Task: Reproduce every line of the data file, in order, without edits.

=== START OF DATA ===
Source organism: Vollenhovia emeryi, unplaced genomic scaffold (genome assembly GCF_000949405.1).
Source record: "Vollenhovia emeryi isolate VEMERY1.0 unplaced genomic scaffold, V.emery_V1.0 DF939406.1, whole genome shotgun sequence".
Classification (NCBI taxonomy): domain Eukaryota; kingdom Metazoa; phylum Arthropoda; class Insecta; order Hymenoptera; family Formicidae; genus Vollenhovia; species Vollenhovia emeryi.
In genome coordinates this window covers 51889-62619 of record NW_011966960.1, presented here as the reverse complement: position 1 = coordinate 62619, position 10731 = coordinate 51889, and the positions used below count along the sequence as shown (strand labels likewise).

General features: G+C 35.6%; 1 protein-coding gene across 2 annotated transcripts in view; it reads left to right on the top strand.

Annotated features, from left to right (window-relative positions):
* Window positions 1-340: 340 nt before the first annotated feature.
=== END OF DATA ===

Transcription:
Source organism: Vollenhovia emeryi, unplaced genomic scaffold (genome assembly GCF_000949405.1).
Source record: "Vollenhovia emeryi isolate VEMERY1.0 unplaced genomic scaffold, V.emery_V1.0 DF939406.1, whole genome shotgun sequence".
Classification (NCBI taxonomy): domain Eukaryota; kingdom Metazoa; phylum Arthropoda; class Insecta; order Hymenoptera; family Formicidae; genus Vollenhovia; species Vollenhovia emeryi.
In genome coordinates this window covers 51889-62619 of record NW_011966960.1, presented here as the reverse complement: position 1 = coordinate 62619, position 10731 = coordinate 51889, and the positions used below count along the sequence as shown (strand labels likewise).

General features: G+C 35.6%; 1 protein-coding gene across 2 annotated transcripts in view; it reads left to right on the top strand.

Annotated features, from left to right (window-relative positions):
* Window positions 1-340: 340 nt before the first annotated feature.